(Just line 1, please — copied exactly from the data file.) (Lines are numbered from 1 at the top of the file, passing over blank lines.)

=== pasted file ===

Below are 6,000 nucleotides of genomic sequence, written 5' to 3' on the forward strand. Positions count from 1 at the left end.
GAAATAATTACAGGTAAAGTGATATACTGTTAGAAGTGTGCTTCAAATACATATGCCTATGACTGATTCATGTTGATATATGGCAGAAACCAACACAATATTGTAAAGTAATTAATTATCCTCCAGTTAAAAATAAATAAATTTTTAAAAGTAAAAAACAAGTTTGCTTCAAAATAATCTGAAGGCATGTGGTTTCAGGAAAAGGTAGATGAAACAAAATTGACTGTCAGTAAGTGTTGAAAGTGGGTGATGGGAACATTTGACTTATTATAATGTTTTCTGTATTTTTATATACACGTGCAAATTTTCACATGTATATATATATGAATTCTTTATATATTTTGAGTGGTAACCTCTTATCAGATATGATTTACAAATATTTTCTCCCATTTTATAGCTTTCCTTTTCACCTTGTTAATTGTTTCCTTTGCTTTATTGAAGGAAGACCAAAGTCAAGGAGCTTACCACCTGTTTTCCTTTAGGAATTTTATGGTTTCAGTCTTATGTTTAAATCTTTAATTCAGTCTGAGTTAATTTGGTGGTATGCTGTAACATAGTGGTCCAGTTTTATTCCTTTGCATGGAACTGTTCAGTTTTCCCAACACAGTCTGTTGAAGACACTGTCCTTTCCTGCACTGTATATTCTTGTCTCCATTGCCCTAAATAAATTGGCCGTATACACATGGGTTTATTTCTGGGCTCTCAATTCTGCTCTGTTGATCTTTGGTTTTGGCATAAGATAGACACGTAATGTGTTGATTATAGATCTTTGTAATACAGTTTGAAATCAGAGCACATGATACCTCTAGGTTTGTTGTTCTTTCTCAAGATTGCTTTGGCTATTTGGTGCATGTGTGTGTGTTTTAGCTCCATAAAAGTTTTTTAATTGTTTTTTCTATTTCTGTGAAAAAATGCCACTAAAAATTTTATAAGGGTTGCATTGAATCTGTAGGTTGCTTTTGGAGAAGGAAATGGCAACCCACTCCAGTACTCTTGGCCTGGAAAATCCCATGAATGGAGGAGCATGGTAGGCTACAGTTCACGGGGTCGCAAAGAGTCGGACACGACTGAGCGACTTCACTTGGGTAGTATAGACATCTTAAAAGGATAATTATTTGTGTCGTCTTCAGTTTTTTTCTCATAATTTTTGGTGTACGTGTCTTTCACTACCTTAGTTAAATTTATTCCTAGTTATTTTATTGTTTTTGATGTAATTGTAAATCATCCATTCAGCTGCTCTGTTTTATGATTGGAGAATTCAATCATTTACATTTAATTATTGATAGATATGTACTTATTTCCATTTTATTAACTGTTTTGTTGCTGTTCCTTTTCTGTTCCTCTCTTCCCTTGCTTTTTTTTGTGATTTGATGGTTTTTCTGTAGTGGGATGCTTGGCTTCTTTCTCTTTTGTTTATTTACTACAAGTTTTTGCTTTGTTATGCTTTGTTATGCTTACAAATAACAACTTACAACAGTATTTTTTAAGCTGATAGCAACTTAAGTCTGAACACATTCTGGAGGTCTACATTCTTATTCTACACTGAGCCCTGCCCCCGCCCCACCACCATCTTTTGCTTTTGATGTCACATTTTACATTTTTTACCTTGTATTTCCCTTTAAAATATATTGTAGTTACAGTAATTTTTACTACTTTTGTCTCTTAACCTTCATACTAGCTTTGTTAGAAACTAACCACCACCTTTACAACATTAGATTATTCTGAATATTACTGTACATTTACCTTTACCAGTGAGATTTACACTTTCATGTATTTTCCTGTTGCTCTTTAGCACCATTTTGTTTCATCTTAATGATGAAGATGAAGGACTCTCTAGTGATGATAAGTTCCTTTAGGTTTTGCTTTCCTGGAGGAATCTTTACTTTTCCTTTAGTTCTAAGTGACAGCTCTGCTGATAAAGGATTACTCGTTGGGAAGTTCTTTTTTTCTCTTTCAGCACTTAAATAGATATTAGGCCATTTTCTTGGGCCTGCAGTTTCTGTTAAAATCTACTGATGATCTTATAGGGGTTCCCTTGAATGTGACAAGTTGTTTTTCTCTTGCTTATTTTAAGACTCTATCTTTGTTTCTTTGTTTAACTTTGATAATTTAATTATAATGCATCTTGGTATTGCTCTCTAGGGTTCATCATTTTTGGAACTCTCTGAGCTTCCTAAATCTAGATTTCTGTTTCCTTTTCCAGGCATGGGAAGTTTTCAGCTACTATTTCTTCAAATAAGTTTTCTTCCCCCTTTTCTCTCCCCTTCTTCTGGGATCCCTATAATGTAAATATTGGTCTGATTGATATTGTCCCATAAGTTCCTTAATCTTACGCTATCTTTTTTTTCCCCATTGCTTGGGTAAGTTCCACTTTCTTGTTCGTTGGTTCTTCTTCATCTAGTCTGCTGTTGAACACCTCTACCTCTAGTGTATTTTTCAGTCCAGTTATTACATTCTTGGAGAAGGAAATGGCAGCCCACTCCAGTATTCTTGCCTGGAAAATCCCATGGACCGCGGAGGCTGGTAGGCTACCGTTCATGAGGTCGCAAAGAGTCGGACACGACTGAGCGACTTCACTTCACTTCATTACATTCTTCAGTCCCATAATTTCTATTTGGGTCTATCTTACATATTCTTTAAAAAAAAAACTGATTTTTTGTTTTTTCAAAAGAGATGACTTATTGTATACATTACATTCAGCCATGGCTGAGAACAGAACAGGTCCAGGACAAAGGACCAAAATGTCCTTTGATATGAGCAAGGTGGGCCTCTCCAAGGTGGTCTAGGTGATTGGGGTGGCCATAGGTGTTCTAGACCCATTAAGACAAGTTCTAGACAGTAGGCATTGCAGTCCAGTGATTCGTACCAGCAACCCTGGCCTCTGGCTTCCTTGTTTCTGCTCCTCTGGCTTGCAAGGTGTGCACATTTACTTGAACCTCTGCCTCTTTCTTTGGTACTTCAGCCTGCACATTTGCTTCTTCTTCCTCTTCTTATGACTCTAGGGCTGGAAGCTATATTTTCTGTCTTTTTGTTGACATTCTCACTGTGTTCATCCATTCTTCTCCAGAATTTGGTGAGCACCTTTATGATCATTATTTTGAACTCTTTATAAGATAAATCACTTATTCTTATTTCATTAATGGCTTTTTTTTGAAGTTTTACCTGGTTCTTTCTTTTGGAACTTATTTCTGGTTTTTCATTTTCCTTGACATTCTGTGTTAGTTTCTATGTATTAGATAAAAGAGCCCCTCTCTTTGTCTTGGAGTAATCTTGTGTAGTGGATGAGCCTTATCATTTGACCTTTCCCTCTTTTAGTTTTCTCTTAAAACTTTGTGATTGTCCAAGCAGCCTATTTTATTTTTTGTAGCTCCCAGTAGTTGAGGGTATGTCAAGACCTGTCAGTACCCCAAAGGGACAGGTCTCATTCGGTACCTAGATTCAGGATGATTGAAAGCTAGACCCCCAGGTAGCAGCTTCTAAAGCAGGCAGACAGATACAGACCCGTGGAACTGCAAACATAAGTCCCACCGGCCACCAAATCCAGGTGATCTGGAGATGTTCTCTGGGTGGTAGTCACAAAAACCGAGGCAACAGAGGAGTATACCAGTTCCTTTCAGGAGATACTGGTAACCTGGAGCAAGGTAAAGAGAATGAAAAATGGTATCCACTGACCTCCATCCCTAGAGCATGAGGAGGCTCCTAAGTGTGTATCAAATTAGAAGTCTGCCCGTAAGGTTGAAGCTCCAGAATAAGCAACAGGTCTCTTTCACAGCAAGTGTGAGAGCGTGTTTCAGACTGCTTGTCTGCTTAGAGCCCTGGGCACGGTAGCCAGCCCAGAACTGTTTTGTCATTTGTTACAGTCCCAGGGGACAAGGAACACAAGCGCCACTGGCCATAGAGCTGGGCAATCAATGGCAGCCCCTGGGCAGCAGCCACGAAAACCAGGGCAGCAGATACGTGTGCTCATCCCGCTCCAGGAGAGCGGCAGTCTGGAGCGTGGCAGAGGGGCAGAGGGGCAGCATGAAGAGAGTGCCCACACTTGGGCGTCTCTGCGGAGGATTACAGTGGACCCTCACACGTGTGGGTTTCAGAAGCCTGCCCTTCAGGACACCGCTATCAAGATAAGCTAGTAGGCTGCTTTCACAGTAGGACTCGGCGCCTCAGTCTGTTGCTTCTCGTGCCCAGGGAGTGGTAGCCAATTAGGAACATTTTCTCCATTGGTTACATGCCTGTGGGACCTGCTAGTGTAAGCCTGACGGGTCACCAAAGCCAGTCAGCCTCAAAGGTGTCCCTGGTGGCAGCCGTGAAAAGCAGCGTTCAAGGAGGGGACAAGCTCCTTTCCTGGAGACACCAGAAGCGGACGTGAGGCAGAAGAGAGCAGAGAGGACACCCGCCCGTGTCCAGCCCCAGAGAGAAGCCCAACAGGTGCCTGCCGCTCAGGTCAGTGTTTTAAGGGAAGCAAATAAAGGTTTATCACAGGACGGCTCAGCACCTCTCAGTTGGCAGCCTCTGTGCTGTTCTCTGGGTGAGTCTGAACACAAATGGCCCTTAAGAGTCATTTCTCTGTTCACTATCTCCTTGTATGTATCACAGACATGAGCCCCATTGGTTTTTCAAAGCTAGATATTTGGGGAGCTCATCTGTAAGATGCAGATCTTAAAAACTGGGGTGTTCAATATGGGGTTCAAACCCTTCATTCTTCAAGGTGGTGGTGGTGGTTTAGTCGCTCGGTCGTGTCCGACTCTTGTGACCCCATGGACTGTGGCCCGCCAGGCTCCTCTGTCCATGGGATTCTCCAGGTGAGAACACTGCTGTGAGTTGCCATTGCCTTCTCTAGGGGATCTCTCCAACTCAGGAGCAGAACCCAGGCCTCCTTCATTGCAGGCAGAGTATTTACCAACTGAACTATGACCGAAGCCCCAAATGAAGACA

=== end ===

Below are 6,000 nucleotides of genomic sequence, written 5' to 3' on the forward strand. Positions count from 1 at the left end.